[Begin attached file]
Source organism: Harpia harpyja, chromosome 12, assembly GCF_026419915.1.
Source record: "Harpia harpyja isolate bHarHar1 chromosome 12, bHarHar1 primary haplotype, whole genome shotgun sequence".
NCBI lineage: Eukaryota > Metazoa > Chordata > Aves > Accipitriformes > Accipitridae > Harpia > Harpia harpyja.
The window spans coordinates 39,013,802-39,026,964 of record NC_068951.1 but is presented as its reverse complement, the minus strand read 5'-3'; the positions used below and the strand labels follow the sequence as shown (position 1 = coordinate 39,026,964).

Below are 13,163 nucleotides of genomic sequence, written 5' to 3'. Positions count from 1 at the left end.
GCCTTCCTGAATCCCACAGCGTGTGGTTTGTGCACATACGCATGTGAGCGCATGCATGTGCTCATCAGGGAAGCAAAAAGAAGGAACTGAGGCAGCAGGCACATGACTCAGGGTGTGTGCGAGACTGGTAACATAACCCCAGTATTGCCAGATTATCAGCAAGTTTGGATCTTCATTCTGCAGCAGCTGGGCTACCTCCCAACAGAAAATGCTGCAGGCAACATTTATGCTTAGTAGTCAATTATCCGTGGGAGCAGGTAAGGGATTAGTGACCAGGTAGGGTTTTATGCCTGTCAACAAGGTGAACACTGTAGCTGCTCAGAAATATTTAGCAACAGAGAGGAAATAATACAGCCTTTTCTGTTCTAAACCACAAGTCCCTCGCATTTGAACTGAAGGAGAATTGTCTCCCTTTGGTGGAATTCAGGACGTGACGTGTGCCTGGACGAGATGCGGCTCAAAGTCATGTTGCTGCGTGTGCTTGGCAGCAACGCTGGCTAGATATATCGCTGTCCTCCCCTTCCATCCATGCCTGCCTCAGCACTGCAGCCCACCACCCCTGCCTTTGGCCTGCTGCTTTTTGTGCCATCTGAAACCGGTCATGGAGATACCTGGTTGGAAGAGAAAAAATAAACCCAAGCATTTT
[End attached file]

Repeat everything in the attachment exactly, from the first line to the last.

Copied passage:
Source organism: Harpia harpyja, chromosome 12, assembly GCF_026419915.1.
Source record: "Harpia harpyja isolate bHarHar1 chromosome 12, bHarHar1 primary haplotype, whole genome shotgun sequence".
NCBI lineage: Eukaryota > Metazoa > Chordata > Aves > Accipitriformes > Accipitridae > Harpia > Harpia harpyja.
The window spans coordinates 39,013,802-39,026,964 of record NC_068951.1 but is presented as its reverse complement, the minus strand read 5'-3'; the positions used below and the strand labels follow the sequence as shown (position 1 = coordinate 39,026,964).

Below are 13,163 nucleotides of genomic sequence, written 5' to 3'. Positions count from 1 at the left end.
GCCTTCCTGAATCCCACAGCGTGTGGTTTGTGCACATACGCATGTGAGCGCATGCATGTGCTCATCAGGGAAGCAAAAAGAAGGAACTGAGGCAGCAGGCACATGACTCAGGGTGTGTGCGAGACTGGTAACATAACCCCAGTATTGCCAGATTATCAGCAAGTTTGGATCTTCATTCTGCAGCAGCTGGGCTACCTCCCAACAGAAAATGCTGCAGGCAACATTTATGCTTAGTAGTCAATTATCCGTGGGAGCAGGTAAGGGATTAGTGACCAGGTAGGGTTTTATGCCTGTCAACAAGGTGAACACTGTAGCTGCTCAGAAATATTTAGCAACAGAGAGGAAATAATACAGCCTTTTCTGTTCTAAACCACAAGTCCCTCGCATTTGAACTGAAGGAGAATTGTCTCCCTTTGGTGGAATTCAGGACGTGACGTGTGCCTGGACGAGATGCGGCTCAAAGTCATGTTGCTGCGTGTGCTTGGCAGCAACGCTGGCTAGATATATCGCTGTCCTCCCCTTCCATCCATGCCTGCCTCAGCACTGCAGCCCACCACCCCTGCCTTTGGCCTGCTGCTTTTTGTGCCATCTGAAACCGGTCATGGAGATACCTGGTTGGAAGAGAAAAAATAAACCCAAGCATTTT